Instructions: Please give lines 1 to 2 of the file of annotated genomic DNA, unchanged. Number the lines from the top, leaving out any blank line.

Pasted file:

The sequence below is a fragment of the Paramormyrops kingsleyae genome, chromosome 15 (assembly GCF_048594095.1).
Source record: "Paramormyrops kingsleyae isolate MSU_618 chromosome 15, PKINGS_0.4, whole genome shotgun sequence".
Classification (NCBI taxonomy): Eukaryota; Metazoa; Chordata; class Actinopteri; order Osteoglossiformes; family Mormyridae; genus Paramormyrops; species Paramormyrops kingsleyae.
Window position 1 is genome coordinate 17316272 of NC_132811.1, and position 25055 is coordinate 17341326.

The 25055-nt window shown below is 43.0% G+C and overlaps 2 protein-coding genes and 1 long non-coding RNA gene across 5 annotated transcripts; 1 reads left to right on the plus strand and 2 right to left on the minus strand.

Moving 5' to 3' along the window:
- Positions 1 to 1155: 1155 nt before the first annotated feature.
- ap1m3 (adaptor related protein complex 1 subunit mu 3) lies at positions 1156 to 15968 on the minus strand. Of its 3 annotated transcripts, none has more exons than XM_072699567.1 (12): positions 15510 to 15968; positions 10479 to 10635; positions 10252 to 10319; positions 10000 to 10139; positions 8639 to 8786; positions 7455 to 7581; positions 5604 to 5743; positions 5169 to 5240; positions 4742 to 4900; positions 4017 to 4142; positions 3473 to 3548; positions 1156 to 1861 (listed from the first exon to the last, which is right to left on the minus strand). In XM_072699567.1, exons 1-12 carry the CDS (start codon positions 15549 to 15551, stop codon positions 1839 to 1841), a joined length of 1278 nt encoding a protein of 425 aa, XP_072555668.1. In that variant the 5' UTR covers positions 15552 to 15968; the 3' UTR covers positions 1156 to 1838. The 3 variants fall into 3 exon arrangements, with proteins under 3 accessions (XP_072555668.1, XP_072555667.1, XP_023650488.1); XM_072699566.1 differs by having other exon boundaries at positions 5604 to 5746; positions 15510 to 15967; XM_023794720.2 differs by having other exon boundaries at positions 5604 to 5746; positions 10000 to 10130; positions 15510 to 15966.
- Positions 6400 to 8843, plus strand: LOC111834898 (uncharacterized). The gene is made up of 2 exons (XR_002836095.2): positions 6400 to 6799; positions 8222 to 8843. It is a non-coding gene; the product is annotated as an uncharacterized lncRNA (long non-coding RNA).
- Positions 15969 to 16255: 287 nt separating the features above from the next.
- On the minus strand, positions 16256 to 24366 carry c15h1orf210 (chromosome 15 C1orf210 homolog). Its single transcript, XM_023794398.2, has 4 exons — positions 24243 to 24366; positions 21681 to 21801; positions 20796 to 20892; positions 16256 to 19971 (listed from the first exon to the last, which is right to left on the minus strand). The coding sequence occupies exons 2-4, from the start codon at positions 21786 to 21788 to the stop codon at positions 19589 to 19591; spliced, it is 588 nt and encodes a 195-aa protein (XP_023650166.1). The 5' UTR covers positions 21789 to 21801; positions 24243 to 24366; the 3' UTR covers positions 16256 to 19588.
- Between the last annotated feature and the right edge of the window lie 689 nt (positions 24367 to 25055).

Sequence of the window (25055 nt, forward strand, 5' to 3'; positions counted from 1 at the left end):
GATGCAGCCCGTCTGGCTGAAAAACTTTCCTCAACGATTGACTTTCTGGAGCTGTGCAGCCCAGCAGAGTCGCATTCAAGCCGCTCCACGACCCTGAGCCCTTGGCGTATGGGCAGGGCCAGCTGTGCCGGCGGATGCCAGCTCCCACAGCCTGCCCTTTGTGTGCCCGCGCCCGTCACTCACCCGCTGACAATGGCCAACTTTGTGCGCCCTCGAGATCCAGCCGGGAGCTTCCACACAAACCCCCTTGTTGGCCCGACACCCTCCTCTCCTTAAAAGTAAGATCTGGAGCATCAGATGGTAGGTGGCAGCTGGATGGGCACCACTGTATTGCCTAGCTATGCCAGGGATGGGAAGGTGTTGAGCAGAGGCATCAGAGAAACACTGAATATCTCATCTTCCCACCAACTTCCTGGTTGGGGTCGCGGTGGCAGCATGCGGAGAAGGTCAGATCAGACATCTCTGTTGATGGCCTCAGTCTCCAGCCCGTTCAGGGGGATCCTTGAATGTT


The sequence below is a fragment of the Paramormyrops kingsleyae genome, chromosome 15 (assembly GCF_048594095.1).
Source record: "Paramormyrops kingsleyae isolate MSU_618 chromosome 15, PKINGS_0.4, whole genome shotgun sequence".